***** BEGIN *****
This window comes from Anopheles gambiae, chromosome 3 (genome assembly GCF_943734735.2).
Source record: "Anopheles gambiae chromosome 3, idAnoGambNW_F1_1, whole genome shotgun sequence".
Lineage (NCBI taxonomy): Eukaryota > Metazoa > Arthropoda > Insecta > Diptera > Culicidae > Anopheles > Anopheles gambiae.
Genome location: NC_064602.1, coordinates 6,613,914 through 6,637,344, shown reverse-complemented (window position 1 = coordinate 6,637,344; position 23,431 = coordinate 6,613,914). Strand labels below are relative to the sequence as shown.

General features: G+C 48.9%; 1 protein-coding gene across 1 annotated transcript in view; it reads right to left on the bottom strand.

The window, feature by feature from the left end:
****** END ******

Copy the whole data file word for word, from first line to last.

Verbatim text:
This window comes from Anopheles gambiae, chromosome 3 (genome assembly GCF_943734735.2).
Source record: "Anopheles gambiae chromosome 3, idAnoGambNW_F1_1, whole genome shotgun sequence".
Lineage (NCBI taxonomy): Eukaryota > Metazoa > Arthropoda > Insecta > Diptera > Culicidae > Anopheles > Anopheles gambiae.
Genome location: NC_064602.1, coordinates 6,613,914 through 6,637,344, shown reverse-complemented (window position 1 = coordinate 6,637,344; position 23,431 = coordinate 6,613,914). Strand labels below are relative to the sequence as shown.

General features: G+C 48.9%; 1 protein-coding gene across 1 annotated transcript in view; it reads right to left on the bottom strand.

The window, feature by feature from the left end: